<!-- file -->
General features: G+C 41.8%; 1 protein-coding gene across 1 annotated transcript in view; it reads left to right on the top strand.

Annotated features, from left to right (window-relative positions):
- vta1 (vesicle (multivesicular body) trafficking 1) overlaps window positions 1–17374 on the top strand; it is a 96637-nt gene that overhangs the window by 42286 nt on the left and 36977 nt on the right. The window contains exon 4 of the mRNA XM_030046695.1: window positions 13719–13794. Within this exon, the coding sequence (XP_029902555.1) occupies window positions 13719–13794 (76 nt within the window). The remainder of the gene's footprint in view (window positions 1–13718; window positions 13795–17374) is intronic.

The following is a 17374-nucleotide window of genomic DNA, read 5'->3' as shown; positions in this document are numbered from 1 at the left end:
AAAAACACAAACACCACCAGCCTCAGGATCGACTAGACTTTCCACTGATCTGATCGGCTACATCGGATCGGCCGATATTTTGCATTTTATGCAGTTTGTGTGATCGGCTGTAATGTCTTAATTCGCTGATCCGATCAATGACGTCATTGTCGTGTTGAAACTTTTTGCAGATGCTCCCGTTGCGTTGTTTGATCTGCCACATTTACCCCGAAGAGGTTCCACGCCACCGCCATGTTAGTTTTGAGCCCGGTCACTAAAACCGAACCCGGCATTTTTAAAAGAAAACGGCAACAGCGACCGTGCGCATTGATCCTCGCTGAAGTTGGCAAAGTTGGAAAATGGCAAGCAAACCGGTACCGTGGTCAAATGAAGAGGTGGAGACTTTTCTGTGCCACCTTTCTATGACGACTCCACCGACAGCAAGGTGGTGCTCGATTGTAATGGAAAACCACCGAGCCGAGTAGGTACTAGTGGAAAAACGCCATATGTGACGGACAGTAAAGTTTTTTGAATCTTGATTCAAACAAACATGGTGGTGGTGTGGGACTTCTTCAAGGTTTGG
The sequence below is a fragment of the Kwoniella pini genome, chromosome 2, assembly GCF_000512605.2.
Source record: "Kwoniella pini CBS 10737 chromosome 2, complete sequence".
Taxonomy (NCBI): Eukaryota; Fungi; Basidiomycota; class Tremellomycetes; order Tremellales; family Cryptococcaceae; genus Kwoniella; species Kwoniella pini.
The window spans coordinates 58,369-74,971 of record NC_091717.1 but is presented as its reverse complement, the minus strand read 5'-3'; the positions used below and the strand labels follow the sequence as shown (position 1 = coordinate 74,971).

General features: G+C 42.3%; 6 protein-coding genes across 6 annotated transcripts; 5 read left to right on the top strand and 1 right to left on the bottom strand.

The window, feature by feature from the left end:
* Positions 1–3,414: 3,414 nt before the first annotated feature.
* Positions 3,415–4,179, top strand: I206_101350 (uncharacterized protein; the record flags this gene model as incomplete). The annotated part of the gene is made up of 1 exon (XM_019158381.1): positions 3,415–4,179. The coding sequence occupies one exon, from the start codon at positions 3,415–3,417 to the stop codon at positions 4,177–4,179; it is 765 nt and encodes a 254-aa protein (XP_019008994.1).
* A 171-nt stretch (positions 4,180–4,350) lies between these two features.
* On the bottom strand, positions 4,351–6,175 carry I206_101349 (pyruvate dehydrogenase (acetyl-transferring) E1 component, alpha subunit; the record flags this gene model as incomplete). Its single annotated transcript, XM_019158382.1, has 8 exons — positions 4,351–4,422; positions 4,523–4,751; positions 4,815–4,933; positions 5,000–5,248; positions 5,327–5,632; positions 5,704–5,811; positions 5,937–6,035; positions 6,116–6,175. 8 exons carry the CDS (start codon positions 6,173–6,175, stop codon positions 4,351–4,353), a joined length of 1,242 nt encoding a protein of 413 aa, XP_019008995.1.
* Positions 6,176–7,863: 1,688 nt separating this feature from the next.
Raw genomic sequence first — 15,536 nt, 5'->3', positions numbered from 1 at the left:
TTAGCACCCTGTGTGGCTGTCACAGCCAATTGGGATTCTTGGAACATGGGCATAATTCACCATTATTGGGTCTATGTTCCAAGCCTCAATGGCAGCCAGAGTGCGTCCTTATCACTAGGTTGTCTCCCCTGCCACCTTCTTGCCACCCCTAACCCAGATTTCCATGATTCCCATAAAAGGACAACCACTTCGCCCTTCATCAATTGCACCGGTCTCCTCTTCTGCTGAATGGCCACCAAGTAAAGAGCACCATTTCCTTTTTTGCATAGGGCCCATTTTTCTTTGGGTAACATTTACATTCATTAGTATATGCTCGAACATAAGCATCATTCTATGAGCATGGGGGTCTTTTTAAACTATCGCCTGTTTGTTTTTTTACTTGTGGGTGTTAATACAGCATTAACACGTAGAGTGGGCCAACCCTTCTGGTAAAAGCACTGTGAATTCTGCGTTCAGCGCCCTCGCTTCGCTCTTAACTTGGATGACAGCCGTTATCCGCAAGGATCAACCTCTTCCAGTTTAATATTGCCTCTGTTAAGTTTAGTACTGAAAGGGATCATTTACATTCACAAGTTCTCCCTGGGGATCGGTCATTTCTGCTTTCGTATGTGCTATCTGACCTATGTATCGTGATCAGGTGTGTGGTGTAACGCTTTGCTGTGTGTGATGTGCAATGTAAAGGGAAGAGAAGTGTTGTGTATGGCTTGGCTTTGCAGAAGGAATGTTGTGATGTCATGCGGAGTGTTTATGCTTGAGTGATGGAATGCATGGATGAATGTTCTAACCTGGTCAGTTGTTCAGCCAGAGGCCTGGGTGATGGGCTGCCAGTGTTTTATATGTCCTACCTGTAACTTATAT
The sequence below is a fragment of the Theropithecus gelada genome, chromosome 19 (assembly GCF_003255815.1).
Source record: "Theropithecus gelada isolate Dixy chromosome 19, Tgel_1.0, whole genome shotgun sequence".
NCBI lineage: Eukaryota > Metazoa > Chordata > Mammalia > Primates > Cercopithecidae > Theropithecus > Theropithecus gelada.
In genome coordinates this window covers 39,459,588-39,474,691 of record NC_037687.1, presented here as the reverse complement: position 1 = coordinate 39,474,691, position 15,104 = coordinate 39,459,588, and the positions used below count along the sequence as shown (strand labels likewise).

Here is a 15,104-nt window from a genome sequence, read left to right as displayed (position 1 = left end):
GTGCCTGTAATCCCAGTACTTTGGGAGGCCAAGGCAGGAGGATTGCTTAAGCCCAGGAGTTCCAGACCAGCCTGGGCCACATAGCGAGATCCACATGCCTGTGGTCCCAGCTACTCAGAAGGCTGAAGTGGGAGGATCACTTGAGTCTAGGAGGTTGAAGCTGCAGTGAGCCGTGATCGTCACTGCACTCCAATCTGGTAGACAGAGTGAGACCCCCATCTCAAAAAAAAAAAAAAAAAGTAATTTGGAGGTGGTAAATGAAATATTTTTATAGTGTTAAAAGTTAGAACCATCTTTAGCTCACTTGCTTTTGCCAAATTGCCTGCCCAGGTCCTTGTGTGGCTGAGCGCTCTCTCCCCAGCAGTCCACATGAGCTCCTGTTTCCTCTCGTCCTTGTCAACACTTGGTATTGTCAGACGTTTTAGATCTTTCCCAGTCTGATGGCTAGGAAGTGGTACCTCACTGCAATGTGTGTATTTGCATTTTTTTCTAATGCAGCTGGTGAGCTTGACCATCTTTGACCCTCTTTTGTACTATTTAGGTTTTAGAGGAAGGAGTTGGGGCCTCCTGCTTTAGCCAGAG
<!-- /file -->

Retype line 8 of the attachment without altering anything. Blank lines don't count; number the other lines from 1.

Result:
Taxonomy (NCBI): Eukaryota; Fungi; Basidiomycota; class Tremellomycetes; order Tremellales; family Cryptococcaceae; genus Kwoniella; species Kwoniella pini.